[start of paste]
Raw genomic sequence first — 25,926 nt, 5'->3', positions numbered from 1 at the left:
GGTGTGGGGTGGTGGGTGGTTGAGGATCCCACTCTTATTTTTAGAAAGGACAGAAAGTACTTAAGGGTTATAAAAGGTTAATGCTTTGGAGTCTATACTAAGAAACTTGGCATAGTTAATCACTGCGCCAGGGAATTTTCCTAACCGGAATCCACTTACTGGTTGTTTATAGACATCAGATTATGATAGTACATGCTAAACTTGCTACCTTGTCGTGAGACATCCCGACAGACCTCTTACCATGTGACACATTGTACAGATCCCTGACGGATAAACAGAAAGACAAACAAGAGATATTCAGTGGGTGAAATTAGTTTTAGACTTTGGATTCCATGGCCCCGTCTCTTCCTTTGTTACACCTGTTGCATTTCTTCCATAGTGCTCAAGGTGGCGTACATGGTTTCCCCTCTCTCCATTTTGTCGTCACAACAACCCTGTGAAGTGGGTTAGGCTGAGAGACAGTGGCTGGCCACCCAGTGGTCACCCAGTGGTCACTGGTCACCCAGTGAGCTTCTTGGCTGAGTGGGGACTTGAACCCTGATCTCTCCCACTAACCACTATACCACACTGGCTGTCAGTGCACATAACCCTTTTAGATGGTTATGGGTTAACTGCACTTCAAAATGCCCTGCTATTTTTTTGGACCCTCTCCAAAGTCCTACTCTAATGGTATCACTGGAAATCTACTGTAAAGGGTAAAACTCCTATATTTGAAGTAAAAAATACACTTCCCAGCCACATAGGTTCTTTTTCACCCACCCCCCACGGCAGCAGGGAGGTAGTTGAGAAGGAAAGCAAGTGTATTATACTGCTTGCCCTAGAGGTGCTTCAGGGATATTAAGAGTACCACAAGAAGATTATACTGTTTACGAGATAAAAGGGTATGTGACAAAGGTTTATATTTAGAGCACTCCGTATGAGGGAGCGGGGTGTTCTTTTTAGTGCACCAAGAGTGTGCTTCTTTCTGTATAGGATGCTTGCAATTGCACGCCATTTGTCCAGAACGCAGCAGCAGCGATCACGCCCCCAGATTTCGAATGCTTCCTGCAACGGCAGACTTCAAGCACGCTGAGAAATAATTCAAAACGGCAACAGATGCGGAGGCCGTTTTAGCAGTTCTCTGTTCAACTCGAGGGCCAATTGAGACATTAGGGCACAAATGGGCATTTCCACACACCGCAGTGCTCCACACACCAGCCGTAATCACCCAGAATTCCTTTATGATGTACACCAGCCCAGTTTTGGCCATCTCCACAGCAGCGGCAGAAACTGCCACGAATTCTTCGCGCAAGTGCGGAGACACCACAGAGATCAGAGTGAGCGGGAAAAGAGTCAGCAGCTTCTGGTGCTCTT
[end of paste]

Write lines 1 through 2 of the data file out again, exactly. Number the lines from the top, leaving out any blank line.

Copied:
Raw genomic sequence first — 25,926 nt, 5'->3', positions numbered from 1 at the left:
GGTGTGGGGTGGTGGGTGGTTGAGGATCCCACTCTTATTTTTAGAAAGGACAGAAAGTACTTAAGGGTTATAAAAGGTTAATGCTTTGGAGTCTATACTAAGAAACTTGGCATAGTTAATCACTGCGCCAGGGAATTTTCCTAACCGGAATCCACTTACTGGTTGTTTATAGACATCAGATTATGATAGTACATGCTAAACTTGCTACCTTGTCGTGAGACATCCCGACAGACCTCTTACCATGTGACACATTGTACAGATCCCTGACGGATAAACAGAAAGACAAACAAGAGATATTCAGTGGGTGAAATTAGTTTTAGACTTTGGATTCCATGGCCCCGTCTCTTCCTTTGTTACACCTGTTGCATTTCTTCCATAGTGCTCAAGGTGGCGTACATGGTTTCCCCTCTCTCCATTTTGTCGTCACAACAACCCTGTGAAGTGGGTTAGGCTGAGAGACAGTGGCTGGCCACCCAGTGGTCACCCAGTGGTCACTGGTCACCCAGTGAGCTTCTTGGCTGAGTGGGGACTTGAACCCTGATCTCTCCCACTAACCACTATACCACACTGGCTGTCAGTGCACATAACCCTTTTAGATGGTTATGGGTTAACTGCACTTCAAAATGCCCTGCTATTTTTTTGGACCCTCTCCAAAGTCCTACTCTAATGGTATCACTGGAAATCTACTGTAAAGGGTAAAACTCCTATATTTGAAGTAAAAAATACACTTCCCAGCCACATAGGTTCTTTTTCACCCACCCCCCACGGCAGCAGGGAGGTAGTTGAGAAGGAAAGCAAGTGTATTATACTGCTTGCCCTAGAGGTGCTTCAGGGATATTAAGAGTACCACAAGAAGATTATACTGTTTACGAGATAAAAGGGTATGTGACAAAGGTTTATATTTAGAGCACTCCGTATGAGGGAGCGGGGTGTTCTTTTTAGTGCACCAAGAGTGTGCTTCTTTCTGTATAGGATGCTTGCAATTGCACGCCATTTGTCCAGAACGCAGCAGCAGCGATCACGCCCCCAGATTTCGAATGCTTCCTGCAACGGCAGACTTCAAGCACGCTGAGAAATAATTCAAAACGGCAACAGATGCGGAGGCCGTTTTAGCAGTTCTCTGTTCAACTCGAGGGCCAATTGAGACATTAGGGCACAAATGGGCATTTCCACACACCGCAGTGCTCCACACACCAGCCGTAATCACCCAGAATTCCTTTATGATGTACACCAGCCCAGTTTTGGCCATCTCCACAGCAGCGGCAGAAACTGCCACGAATTCTTCGCGCAAGTGCGGAGACACCACAGAGATCAGAGTGAGCGGGAAAAGAGTCAGCAGCTTCTGGTGCTCTT